DevOps is not a buzzword anymore. Every organisation is working towards achieving a successful DevOps practice. Organisations are adopting Agile and over the years, while checking the DevOps practice of clients, I have realised DevOps practices are not the same in two organisations. Every organisation has their way of working towards adopting the practices.
Organisations are facing challenges with the breaches that are happening every other day. Security can pose severe challenges if not handled with care. We have seen big breaches happening when there are gaps in the software security. In 2017, Equifax was breached and PII data of millions of people was stolen where attackers leveraged a known Apache Struts vulnerability that wasn’t patched intime. By looking at these vulnerabilities, there is one thing which is evident that security in DevOps or DevSecOps is not just tooling but People, Process and Technology together with culture complementing it. Only technical shifts cannot give an organisation the kind of secure product they want. On top of this, DevSecOps practices are not like ticking a checkbox on the list, if the team doesn’t have a security mindset whatever anyone does, achieving the goal of having a secured platform is next to impossible.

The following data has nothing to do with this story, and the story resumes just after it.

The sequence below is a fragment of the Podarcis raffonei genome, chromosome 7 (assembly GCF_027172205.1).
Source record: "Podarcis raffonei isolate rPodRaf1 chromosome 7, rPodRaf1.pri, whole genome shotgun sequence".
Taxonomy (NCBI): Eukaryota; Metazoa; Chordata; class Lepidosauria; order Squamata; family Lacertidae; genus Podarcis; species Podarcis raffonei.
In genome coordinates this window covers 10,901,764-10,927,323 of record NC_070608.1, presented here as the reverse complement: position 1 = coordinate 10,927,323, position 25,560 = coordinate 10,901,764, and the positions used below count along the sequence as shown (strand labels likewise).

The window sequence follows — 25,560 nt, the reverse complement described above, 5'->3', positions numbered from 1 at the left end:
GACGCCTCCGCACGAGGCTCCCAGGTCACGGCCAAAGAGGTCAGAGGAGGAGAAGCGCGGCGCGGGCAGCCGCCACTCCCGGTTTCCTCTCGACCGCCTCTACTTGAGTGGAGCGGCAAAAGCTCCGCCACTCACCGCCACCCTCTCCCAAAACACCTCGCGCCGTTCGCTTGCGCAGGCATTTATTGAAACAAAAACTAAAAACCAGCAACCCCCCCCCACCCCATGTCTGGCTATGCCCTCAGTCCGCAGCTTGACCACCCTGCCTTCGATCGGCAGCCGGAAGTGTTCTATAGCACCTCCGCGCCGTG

First and foremost, it is important to remember that we can’t blame developers for every single issue. That’s all too common and all too easy.
“Ops needs to trust Dev to involve them on the feature discussion
Dev Needs to trust Ops to discuss infrastructure changes”
DevSecOps is where everyone has a say from Dev to Ops to Security to leadership.
We can have the best tools money can buy, can have the best of teams, but DevSecOps will not work if tools, technology and teams do not work together. Not all tools are DevSecOps ready, not all tools can fit into the pipeline. Security has to be tightly coupled with developer friendly tools like Jenkins, JIRA, and other frequently used DevOps tools. Automation is another aspect that helps drive a DevSecOps culture, by fine tuning the tools, so they don’t waste anyone’s time.
Organisations might face multiple challenges when adopting DevSecOps, where one of the biggest challenges is to get buy-in from the stakeholders. Getting everyone involved and on the same page. The problem can be resolved by putting the information on the table. A successful program starts with the people & culture. We can build security champions in each team so they can help when needed. For example: on one of my past projects in the beginning, security teams were never invited on the scrum meets and it took sometime to be on the same page.
Attaining maturity level is something which should be imperative in an organisation. Upon attaining a maturity level, we can Insist that the build breaks for a high severity security vulnerability.
As outlined above, the need is to have the DevSecOps practices and it is not just about tools. Cultural change is a much bigger component in the DevSecOps process.